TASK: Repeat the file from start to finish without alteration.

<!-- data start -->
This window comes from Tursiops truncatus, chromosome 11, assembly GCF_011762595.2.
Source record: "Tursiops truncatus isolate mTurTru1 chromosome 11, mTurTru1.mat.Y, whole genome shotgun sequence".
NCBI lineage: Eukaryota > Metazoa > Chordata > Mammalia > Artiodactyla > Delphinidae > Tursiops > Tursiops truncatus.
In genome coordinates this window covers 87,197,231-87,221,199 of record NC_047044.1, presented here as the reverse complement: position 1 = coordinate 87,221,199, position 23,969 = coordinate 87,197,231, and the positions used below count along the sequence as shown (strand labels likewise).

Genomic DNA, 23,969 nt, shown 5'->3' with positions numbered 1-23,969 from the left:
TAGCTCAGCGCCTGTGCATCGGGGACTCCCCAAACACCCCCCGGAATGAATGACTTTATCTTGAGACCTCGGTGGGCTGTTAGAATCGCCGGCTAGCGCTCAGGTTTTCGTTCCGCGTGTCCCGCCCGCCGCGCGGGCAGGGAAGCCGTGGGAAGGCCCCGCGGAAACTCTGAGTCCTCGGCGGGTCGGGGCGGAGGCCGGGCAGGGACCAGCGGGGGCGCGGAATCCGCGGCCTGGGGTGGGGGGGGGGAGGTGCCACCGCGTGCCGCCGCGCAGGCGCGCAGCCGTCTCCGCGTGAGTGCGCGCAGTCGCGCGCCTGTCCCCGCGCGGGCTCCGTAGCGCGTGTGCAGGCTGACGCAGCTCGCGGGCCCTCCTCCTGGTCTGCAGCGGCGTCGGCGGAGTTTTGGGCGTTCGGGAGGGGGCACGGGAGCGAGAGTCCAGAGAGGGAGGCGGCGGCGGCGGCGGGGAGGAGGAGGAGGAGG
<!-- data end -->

This window comes from Tursiops truncatus, chromosome 11, assembly GCF_011762595.2.
Source record: "Tursiops truncatus isolate mTurTru1 chromosome 11, mTurTru1.mat.Y, whole genome shotgun sequence".
NCBI lineage: Eukaryota > Metazoa > Chordata > Mammalia > Artiodactyla > Delphinidae > Tursiops > Tursiops truncatus.
In genome coordinates this window covers 87,197,231-87,221,199 of record NC_047044.1, presented here as the reverse complement: position 1 = coordinate 87,221,199, position 23,969 = coordinate 87,197,231, and the positions used below count along the sequence as shown (strand labels likewise).

Genomic DNA, 23,969 nt, shown 5'->3' with positions numbered 1-23,969 from the left:
TAGCTCAGCGCCTGTGCATCGGGGACTCCCCAAACACCCCCCGGAATGAATGACTTTATCTTGAGACCTCGGTGGGCTGTTAGAATCGCCGGCTAGCGCTCAGGTTTTCGTTCCGCGTGTCCCGCCCGCCGCGCGGGCAGGGAAGCCGTGGGAAGGCCCCGCGGAAACTCTGAGTCCTCGGCGGGTCGGGGCGGAGGCCGGGCAGGGACCAGCGGGGGCGCGGAATCCGCGGCCTGGGGTGGGGGGGGGGAGGTGCCACCGCGTGCCGCCGCGCAGGCGCGCAGCCGTCTCCGCGTGAGTGCGCGCAGTCGCGCGCCTGTCCCCGCGCGGGCTCCGTAGCGCGTGTGCAGGCTGACGCAGCTCGCGGGCCCTCCTCCTGGTCTGCAGCGGCGTCGGCGGAGTTTTGGGCGTTCGGGAGGGGGCACGGGAGCGAGAGTCCAGAGAGGGAGGCGGCGGCGGCGGCGGGGAGGAGGAGGAGGAGG